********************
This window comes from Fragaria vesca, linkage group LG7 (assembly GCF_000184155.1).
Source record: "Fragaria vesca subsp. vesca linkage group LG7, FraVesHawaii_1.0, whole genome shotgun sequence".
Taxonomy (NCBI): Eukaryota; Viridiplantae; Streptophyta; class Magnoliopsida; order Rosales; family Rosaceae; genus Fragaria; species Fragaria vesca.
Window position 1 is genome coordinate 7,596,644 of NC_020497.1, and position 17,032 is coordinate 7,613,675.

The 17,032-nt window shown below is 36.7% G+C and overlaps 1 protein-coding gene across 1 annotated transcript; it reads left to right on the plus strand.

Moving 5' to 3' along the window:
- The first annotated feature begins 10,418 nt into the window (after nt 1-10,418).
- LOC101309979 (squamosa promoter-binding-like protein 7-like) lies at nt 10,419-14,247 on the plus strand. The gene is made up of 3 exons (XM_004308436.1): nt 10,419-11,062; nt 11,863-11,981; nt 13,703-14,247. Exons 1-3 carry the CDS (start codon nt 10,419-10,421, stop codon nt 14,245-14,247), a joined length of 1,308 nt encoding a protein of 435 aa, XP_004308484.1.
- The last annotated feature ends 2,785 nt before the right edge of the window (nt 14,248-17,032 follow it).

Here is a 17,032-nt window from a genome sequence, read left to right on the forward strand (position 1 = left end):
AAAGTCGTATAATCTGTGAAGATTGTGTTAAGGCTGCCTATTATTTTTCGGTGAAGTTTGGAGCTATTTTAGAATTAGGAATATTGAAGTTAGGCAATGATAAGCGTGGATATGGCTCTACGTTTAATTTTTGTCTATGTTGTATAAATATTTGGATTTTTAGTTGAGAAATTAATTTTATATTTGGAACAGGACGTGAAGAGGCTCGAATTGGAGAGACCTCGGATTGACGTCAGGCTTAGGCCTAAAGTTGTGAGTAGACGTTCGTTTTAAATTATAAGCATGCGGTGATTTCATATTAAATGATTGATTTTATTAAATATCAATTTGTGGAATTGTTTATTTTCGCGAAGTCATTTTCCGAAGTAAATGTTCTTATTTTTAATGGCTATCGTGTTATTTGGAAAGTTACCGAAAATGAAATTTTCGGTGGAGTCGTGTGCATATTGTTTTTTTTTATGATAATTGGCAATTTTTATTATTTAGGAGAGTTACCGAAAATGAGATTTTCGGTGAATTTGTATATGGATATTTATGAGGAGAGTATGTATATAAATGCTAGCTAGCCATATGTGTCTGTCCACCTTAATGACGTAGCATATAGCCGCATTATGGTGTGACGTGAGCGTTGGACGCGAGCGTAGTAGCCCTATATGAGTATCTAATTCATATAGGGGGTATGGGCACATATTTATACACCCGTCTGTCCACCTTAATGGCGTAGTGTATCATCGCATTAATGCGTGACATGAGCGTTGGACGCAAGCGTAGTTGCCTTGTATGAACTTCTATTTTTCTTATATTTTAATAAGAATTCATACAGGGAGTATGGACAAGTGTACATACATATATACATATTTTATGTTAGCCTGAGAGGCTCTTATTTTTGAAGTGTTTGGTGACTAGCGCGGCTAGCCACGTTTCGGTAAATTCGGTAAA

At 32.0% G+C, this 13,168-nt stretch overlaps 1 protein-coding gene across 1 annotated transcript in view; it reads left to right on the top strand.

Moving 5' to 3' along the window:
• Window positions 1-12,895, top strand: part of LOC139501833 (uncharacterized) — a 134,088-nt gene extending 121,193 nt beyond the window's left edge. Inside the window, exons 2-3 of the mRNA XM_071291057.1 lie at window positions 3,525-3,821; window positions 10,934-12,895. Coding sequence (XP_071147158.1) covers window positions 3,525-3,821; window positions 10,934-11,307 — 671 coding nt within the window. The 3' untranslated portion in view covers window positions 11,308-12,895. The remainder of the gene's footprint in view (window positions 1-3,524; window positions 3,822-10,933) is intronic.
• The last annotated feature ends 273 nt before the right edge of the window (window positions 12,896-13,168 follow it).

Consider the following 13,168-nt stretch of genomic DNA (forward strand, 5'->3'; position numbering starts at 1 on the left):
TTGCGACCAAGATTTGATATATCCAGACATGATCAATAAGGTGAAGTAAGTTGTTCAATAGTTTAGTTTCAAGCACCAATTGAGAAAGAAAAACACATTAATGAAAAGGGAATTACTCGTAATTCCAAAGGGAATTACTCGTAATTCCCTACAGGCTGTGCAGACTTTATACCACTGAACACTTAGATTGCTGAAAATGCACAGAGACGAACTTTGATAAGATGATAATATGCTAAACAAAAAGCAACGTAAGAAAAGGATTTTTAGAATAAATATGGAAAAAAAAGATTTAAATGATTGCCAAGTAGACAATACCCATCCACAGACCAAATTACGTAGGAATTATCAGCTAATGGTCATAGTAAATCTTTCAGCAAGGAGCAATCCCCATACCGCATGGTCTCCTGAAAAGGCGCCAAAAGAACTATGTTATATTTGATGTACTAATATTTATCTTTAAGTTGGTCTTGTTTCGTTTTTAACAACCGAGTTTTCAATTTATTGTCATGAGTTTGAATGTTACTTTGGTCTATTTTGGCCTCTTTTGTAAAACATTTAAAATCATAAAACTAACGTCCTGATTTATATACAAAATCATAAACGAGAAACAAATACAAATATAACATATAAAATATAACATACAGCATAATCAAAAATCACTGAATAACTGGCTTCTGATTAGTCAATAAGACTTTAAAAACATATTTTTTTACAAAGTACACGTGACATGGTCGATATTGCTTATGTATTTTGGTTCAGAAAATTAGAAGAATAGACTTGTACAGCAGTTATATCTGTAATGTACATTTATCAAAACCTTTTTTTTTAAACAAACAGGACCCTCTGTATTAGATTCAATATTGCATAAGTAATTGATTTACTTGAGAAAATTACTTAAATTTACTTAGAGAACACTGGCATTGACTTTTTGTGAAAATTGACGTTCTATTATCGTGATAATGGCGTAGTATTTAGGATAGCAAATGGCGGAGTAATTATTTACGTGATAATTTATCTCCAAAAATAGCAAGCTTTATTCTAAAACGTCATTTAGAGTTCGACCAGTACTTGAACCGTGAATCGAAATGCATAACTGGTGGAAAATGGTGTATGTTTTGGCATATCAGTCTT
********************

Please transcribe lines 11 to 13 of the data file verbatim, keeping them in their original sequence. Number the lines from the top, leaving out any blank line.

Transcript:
AAAGTCGTATAATCTGTGAAGATTGTGTTAAGGCTGCCTATTATTTTTCGGTGAAGTTTGGAGCTATTTTAGAATTAGGAATATTGAAGTTAGGCAATGATAAGCGTGGATATGGCTCTACGTTTAATTTTTGTCTATGTTGTATAAATATTTGGATTTTTAGTTGAGAAATTAATTTTATATTTGGAACAGGACGTGAAGAGGCTCGAATTGGAGAGACCTCGGATTGACGTCAGGCTTAGGCCTAAAGTTGTGAGTAGACGTTCGTTTTAAATTATAAGCATGCGGTGATTTCATATTAAATGATTGATTTTATTAAATATCAATTTGTGGAATTGTTTATTTTCGCGAAGTCATTTTCCGAAGTAAATGTTCTTATTTTTAATGGCTATCGTGTTATTTGGAAAGTTACCGAAAATGAAATTTTCGGTGGAGTCGTGTGCATATTGTTTTTTTTTATGATAATTGGCAATTTTTATTATTTAGGAGAGTTACCGAAAATGAGATTTTCGGTGAATTTGTATATGGATATTTATGAGGAGAGTATGTATATAAATGCTAGCTAGCCATATGTGTCTGTCCACCTTAATGACGTAGCATATAGCCGCATTATGGTGTGACGTGAGCGTTGGACGCGAGCGTAGTAGCCCTATATGAGTATCTAATTCATATAGGGGGTATGGGCACATATTTATACACCCGTCTGTCCACCTTAATGGCGTAGTGTATCATCGCATTAATGCGTGACATGAGCGTTGGACGCAAGCGTAGTTGCCTTGTATGAACTTCTATTTTTCTTATATTTTAATAAGAATTCATACAGGGAGTATGGACAAGTGTACATACATATATACATATTTTATGTTAGCCTGAGAGGCTCTTATTTTTGAAGTGTTTGGTGACTAGCGCGGCTAGCCACGTTTCGGTAAATTCGGTAAA

At 32.0% G+C, this 13,168-nt stretch overlaps 1 protein-coding gene across 1 annotated transcript in view; it reads left to right on the top strand.

Moving 5' to 3' along the window: